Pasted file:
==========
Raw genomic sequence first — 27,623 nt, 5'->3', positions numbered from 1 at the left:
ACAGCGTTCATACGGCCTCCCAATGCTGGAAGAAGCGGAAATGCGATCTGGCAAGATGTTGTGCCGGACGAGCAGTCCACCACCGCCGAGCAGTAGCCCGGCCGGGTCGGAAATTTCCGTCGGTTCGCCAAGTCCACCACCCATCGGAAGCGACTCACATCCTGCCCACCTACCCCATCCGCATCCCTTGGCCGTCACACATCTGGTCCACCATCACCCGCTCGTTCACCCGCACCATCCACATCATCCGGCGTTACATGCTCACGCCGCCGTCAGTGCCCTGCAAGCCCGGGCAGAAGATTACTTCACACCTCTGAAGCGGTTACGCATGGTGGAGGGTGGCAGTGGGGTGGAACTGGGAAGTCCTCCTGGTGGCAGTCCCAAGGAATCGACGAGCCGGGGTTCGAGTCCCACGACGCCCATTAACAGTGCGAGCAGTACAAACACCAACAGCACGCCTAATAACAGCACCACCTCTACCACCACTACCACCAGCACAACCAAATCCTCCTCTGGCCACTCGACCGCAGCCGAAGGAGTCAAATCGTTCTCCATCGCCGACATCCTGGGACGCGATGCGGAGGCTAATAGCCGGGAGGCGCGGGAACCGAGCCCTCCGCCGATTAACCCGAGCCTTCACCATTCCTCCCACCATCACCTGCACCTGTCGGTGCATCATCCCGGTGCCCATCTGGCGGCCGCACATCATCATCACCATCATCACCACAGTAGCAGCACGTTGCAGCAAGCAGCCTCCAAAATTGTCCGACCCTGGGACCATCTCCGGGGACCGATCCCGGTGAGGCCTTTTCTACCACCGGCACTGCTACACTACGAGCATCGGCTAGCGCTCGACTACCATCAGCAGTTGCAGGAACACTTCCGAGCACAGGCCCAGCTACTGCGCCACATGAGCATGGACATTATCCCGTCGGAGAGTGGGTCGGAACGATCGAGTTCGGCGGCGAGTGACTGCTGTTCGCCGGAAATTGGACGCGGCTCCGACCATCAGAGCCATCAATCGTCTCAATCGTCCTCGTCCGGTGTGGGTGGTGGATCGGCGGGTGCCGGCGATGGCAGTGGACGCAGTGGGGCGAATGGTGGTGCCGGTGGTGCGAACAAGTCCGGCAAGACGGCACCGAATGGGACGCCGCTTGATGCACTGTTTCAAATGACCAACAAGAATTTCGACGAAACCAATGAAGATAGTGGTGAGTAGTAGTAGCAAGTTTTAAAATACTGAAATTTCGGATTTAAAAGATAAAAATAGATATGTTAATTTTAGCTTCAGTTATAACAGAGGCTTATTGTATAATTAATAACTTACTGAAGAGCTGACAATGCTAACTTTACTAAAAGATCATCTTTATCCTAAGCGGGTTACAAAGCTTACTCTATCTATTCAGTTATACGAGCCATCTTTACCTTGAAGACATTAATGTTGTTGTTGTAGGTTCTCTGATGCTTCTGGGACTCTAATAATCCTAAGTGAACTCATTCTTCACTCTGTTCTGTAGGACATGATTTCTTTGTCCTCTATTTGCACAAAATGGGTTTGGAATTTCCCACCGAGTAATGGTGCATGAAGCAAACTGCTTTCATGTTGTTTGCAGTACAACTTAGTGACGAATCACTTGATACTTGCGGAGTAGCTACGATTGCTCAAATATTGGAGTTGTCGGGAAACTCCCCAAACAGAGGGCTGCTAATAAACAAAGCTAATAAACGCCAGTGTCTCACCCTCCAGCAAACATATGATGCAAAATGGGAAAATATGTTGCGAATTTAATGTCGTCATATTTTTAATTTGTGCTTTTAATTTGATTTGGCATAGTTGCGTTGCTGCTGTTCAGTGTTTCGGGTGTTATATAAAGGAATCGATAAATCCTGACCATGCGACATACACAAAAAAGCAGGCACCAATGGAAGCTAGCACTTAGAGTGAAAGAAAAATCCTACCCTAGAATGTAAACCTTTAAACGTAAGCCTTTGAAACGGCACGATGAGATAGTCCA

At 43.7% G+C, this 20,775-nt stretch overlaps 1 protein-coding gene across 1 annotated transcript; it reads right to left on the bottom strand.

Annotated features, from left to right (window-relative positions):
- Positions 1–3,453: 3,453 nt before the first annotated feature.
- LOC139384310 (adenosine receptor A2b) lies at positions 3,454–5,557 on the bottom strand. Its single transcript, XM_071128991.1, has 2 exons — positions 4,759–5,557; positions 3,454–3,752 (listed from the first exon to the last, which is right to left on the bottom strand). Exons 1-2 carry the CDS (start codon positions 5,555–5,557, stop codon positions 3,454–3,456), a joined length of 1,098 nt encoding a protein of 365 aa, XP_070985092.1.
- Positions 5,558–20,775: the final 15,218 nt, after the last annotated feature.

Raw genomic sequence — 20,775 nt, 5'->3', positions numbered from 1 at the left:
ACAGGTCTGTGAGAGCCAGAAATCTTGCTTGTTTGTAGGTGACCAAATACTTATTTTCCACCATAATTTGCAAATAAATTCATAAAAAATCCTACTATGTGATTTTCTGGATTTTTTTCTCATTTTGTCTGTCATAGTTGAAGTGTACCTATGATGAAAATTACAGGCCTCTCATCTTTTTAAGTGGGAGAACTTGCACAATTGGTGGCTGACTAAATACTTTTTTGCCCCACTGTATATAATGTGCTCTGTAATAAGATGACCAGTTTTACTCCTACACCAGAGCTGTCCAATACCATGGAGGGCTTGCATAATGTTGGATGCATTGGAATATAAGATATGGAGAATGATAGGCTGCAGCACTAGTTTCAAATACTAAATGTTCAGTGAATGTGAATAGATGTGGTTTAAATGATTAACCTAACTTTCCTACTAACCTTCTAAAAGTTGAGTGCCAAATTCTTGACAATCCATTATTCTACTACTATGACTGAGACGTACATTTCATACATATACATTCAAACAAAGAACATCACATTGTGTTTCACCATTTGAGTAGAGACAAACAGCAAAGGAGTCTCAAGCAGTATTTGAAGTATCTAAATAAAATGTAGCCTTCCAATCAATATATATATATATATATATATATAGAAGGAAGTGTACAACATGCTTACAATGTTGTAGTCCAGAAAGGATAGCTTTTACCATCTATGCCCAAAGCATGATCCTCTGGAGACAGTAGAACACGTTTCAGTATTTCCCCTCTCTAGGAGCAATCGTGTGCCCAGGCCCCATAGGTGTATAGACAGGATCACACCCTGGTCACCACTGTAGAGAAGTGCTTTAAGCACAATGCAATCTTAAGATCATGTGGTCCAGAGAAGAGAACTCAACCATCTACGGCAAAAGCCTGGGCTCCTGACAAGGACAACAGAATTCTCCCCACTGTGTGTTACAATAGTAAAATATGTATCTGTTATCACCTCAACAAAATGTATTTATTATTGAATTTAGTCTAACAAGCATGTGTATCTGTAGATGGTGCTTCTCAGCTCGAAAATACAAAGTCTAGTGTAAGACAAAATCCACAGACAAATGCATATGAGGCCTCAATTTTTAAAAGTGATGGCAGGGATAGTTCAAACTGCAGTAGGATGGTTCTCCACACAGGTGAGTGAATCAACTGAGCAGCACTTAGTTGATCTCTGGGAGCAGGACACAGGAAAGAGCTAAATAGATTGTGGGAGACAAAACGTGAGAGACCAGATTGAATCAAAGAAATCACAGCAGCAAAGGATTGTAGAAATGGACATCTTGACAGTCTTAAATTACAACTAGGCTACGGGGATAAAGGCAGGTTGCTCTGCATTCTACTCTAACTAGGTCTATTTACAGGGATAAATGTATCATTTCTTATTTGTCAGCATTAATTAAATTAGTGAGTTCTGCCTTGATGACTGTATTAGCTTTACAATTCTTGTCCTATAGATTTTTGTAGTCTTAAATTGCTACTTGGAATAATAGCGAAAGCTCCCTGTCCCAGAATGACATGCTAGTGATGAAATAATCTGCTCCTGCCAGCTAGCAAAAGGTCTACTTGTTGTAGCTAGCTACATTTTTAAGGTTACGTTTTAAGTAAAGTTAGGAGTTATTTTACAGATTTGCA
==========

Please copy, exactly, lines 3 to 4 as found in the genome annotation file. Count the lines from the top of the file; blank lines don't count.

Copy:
At 43.7% G+C, this 20,775-nt stretch overlaps 1 protein-coding gene across 1 annotated transcript; it reads right to left on the bottom strand.

Annotated features, from left to right (window-relative positions):